For those who don’t know, An Event Apart is a design/development web conference for professionals working to improve user experience, web standards as well as raise the level of and redefine the standards of web design aesthetic.
My coworker and I were sent to the most recent AEA in DC this July. While I expected the majority of people there to be developers and designers, there were also some copywriters and project managers. The most impressive aspect of this conference is how universally accessible the knowledge is to those who attend.
The sheer amount of information from this conference could fill an entire book, but instead I’ve picked my top three takeaways to share with you.
First up, Chris Coyier’s presentation on SVGs was beyond enlightening. SVGs are vector based images that don’t pixelate or degrade when resized, and are usually much smaller file weights compared to the JPGs and PNGs that are used more commonly nowadays.
(photo: Chris Coyier’s SVG is for Everybody)
SVGs can have multiple colors, the developer can target different elements of an SVG in the code (for color, animation, etc.). One of the coolest things was seeing him take the file in Illustrator copy and paste it into the code editor. Voila! SVG’d.
In the end, Chris inspired me to use SVGs by showing me how easy and helpful their usage can be.
“It’s becoming the new buzzword,” Jaimee Newberry claims about the word ‘empathy’ in her presentation, Designing Engagement, ”but we don’t have to let it.” She’s right, too. We’re starting to overuse the term empathy and with every misuse, the word loses it’s original meaning and intent. It’s our job to not let “empathy” become the new “literally.”
(photos: left – Jeffrey Zeldman’s Understanding Web Design, right – Jonathan Hoefler’s Putting the Fonts into Web Fonts)
If you’re empathetic you’re able not to just relate to someone, but more accurately put yourself in their place, because you’ve been in their place before. What does this have to do with designing and development, you may ask?
With all the new technology, shared methods of design and optimized standards flowing around, it’s easy to get swept up in what’s new and cutting edge and fun. But as Jeffrey Zeldman put it, “we don’t design for browsers, or displays – we design for people.”
One of the most useful tools in any designer/developers arsenal is the ability to create a great user experience. This can only be done if the user is the end-goal, not the cool new effects we can create using CSS3/jQuery, etc.
(photo: Luke Wroblewski’s Screen Time)
Finally, empathy is not just something we use and design for, it’s our ability to work with others and recognize it in others. One of the most surprising presentations at AEA was Whitney Hess’s The Integral Designer: Developing You. In this presentation she talks about your social and emotional intelligence (SEI profile).
Anyone who has worked with web designers and developers knows that communication isn’t always as smooth as you’d like. It’s not because people aren’t communicating at all, it’s more because people communicate in so many ways, consciously and unconsciously that messages get lost in the melee.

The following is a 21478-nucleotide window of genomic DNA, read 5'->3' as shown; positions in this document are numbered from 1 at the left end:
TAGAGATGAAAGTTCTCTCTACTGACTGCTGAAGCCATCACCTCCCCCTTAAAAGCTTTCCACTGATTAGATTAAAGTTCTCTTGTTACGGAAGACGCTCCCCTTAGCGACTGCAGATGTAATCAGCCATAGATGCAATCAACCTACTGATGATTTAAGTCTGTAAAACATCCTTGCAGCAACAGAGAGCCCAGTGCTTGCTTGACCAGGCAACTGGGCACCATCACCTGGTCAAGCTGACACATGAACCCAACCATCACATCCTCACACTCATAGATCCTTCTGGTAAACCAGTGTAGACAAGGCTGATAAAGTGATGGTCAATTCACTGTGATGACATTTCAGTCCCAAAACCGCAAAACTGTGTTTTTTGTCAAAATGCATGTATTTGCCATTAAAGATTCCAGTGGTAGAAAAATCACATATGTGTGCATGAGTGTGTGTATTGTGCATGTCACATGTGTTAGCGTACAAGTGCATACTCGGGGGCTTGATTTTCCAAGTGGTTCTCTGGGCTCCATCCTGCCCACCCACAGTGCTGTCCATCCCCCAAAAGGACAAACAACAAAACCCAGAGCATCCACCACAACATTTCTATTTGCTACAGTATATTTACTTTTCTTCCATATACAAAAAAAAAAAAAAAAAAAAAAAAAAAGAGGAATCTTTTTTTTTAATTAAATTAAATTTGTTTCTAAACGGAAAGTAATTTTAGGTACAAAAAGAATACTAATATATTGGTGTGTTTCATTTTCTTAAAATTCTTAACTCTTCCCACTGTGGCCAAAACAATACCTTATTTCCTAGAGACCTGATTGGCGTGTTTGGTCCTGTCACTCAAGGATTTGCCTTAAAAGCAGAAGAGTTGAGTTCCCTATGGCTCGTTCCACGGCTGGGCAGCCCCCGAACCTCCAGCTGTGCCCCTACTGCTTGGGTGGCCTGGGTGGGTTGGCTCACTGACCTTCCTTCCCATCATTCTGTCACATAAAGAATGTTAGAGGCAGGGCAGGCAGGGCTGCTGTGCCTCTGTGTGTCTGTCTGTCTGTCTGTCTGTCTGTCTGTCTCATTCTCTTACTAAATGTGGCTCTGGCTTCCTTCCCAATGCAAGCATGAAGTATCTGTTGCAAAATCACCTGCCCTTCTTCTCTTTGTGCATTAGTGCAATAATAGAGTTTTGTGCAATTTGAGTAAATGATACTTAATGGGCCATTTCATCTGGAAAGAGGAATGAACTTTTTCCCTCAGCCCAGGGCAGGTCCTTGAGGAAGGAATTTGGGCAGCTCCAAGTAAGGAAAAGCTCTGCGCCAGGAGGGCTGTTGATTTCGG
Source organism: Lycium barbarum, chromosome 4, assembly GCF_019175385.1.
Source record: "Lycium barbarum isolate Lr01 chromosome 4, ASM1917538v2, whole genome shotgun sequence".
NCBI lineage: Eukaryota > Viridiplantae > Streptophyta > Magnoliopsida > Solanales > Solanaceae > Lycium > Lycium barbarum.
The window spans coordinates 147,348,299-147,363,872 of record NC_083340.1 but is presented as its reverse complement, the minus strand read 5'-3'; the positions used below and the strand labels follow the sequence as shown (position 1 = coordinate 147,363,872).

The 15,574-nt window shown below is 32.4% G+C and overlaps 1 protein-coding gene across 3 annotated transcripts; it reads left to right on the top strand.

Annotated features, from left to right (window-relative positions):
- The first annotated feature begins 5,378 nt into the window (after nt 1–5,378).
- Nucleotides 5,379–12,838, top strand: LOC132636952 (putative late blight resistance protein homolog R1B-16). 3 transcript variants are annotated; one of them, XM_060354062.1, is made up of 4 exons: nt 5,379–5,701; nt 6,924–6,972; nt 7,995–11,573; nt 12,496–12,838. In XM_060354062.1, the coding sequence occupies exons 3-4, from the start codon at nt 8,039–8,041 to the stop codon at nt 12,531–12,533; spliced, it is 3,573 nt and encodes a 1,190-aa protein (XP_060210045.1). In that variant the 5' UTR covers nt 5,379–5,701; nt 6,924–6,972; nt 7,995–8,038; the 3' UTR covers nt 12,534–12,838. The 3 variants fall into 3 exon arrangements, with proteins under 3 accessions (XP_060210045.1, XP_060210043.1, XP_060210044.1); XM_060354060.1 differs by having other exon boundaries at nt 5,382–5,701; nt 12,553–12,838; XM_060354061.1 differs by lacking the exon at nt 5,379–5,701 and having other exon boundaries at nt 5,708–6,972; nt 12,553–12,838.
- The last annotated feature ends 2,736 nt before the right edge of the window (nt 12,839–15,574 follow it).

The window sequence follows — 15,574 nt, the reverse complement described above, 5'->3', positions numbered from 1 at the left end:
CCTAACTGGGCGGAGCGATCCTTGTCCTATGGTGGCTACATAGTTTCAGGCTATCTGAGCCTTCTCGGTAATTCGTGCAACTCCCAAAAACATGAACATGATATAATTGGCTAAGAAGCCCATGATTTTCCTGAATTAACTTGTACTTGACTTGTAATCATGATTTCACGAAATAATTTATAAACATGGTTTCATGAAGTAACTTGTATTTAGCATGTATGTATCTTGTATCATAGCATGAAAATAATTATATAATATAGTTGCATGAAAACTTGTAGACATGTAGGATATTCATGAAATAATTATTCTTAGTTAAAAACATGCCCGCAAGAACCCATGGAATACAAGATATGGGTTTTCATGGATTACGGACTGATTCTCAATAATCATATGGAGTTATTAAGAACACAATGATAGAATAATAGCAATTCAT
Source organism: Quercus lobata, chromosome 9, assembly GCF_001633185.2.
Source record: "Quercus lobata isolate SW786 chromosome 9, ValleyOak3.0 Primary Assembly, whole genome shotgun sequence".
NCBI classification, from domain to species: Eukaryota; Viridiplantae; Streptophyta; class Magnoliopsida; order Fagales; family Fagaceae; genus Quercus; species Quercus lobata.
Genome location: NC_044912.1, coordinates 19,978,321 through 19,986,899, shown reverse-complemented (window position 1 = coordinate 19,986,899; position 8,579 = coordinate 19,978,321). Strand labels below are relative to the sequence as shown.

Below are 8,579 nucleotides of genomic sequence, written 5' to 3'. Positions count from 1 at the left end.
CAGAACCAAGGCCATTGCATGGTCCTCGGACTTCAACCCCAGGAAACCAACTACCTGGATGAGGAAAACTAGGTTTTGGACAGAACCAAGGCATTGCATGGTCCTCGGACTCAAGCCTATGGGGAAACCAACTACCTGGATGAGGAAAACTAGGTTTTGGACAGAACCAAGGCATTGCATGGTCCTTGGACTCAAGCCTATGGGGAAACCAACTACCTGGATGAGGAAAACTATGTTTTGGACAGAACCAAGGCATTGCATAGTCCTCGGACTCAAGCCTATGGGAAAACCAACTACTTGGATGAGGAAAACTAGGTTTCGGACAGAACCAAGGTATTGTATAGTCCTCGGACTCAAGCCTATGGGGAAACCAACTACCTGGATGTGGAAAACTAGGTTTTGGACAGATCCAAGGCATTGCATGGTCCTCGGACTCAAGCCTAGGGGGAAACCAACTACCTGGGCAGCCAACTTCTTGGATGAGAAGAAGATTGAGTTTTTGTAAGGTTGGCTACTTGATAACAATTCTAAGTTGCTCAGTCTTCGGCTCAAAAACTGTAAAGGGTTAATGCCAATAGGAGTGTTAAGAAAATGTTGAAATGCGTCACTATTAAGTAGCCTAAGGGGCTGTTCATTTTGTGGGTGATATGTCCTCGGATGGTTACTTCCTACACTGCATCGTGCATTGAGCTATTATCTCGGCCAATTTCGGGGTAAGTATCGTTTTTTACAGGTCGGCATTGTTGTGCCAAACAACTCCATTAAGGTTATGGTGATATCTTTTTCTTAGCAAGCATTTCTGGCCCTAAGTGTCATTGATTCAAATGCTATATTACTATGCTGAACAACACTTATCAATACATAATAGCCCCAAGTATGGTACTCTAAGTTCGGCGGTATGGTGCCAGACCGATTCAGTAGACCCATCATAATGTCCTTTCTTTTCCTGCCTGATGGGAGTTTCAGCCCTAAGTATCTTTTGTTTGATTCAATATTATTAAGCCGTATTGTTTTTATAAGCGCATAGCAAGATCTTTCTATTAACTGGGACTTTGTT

Hess tells us the best way to make our work better is to focus on four quadrants as they relate to ourselves: self-awareness, self-management, social awareness, and relationship management.
I’m only going to discuss how you relate with others and interact with others on a daily basis. Hess titles it, social awareness, or empathy. Those who struggle with empathy “assume they know how other [people] feel, have a hard time ‘reading’ people, are often surprised by what someone has said or done, wait for their turn to talk – planning their response, and believe everyone thinks like they do.”
The best way to improve on your own social awareness is to listen. Take in the environment around you and focus on how people are interacting with each other. “Understand how others’ perspectives differ from your own.” What are people striving towards? What drives them? Once you’ve ascertained that, then work with others and have your views come from a place they can respect and relate.
Content is King
(photo: Jared Spool’s UX Strategy Means Business)
Content, content, CONTENT! It was the Marsha Brady topic of this conference. In fact, this concept was covered in arguably every single presentation from DC’s An Event Apart.
It was discussed in Jared Spool’s UX Strategy Means Business presentation, where he declares, “content is king, but strategy is key.” In essence, the key to successful design and business is “delightful content” which “adds real value” to the product and the user’s experience.
(photo: left – Jonathan Hoefler’s Putting the Fonts in Webfonts)
And then again in Dan Mall’s Responsive Design is Still Hard/Easy! Be Afraid/Don’t Worry!, where he breaks down his web process by adding a content inventory step. This is where the client and designer figure out the site map and informational structure, helping to design and develop with all the variables known prior to construction.
Content is the name of the game on the web. If you’ve got the user’s attention it may be because it was easy to access or designed well, but if you want to keep their attention? Make sure the content is top notch.
A Whirlwind …
In the end, An Event Apart was an incredibly fun, educational, and useful conference. I recommend it for anyone who works with the web either directly or indirectly.
And even if you can’t ever make it to an AEA conference, I highly recommend following the speakers from the conference for tips on best practices and conversations about the web and user experience: